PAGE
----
After we’d moved a tent to the Front Beach it was back to the Grandview to assess the situation. Since the road was roped off at the end of the building, the obvious spot for an Information table was, well, obvious and from there it was just a matter of wandering around and waiting for the hordes to descend on us. Bearing in mind that it was still only about seven-thirty it seemed like there was a while to wait.

We had a rough outline of what was being filmed, and the regular explanation (which I must have gone through sixty or seventy times through the week) went something like this:

Lady Sarah Ashley has arrived on a Qantas Empire Airways flying boat, stepped onto a pontoon, climbed the steps/ladder/whatever to the Darwin wharf (which was in Sydney) and comes into our picture about THERE (pointing to the blue screen on the Bowen wharf). She’s not very happy since there’s no one there to meet her. Hugh Jackman’s in the pub, getting himself involved in a brawl, and as she arrives outside the building he comes flying through the window, lands on the ground in front of her, looks up and says ‘Welcome to Australia.’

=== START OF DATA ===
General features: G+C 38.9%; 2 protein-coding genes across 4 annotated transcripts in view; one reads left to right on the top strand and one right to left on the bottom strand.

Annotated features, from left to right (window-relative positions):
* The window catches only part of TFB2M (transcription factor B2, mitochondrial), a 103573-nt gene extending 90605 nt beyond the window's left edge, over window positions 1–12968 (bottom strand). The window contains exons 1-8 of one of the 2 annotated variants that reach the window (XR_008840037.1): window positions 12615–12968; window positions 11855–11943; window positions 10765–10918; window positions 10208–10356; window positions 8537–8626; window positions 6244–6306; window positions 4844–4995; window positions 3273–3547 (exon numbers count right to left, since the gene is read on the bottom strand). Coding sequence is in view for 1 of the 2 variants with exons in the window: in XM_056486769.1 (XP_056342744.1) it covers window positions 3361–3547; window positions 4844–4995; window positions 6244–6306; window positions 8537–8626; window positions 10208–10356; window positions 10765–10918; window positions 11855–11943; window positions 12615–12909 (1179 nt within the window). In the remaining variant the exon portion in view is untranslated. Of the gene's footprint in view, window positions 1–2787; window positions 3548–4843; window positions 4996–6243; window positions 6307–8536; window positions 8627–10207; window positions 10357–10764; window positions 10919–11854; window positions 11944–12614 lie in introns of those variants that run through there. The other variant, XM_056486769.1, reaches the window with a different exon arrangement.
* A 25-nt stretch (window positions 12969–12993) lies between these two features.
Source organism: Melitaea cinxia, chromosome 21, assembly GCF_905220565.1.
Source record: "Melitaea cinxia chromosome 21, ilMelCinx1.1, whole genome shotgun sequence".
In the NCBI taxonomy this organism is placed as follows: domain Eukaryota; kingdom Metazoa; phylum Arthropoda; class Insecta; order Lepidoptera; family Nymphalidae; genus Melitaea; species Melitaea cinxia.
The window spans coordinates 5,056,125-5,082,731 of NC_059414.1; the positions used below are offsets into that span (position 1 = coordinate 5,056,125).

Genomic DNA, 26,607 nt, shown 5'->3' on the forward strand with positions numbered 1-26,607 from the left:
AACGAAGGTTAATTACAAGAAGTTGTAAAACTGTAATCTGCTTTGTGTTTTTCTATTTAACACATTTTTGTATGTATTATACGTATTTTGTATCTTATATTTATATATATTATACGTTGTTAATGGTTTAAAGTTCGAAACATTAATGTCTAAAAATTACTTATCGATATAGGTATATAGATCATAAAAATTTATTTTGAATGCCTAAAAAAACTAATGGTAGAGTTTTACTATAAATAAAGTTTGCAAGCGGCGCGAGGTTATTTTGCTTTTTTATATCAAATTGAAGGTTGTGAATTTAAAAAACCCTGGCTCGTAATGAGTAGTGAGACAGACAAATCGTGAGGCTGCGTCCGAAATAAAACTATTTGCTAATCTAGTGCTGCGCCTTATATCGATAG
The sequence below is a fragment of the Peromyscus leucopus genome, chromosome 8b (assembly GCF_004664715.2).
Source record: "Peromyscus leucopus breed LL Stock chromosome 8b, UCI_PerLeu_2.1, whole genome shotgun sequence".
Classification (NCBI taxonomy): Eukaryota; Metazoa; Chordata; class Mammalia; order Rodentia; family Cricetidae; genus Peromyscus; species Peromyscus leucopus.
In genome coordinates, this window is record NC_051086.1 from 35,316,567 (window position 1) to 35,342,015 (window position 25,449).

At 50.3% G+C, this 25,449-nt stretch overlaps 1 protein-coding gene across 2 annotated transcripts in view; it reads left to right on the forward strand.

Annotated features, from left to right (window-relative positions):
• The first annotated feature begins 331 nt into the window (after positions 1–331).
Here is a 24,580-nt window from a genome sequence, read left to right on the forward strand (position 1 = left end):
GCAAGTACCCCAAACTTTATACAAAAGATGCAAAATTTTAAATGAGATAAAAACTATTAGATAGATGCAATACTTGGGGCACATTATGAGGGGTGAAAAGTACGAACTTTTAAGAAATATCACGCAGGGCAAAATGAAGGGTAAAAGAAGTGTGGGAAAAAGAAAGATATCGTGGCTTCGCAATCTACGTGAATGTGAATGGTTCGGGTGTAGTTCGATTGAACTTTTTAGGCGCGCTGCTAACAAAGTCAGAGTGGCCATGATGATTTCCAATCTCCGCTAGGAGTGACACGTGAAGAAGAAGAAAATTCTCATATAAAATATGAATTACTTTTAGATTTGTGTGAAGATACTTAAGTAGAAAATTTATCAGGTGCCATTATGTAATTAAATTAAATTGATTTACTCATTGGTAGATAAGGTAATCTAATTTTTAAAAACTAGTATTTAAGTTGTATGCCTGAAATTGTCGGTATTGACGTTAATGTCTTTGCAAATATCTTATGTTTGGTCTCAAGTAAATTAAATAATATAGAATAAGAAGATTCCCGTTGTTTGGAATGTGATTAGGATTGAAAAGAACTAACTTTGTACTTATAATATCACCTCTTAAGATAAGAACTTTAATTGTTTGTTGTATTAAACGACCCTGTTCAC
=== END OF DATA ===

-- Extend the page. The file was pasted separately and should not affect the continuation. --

Sounds rather straightforward doesn’t it?

I arrived for my third stint on Thursday afternoon and they were still shooting the fight scenes, though I gathered that the preceding bit was more or less completed.

Lesson #1: Nothing is as simple as it looks and everything takes longer than you thought it would.

When I arrived for breakfast on my second stint on Wednesday morning, I found out exactly how long some things take - twenty-six takes of a thirty or forty second sequence where a small Chinese boy playing with some pearl shells is told to look at the pretty lady (which turns out, in fact, to be a broom head moving right to left behind the camera),

I must have used that story at least thirty times on Wednesday morning and Thursday afternoon. And I reckon I must have heard it another thirty times from the source of the information - Uncle Tony, who’d been the small Chinese boy’s minder.

Lesson #2: There’s a lot of repetition in a gig like this and once you’ve got a basic spiel worked out there won’t be too much variation unless someone comes up with a new question that you haven’t already covered in the standard version.

So that brings us to the next point: What did people want to know?


© Ian L Hughes 2021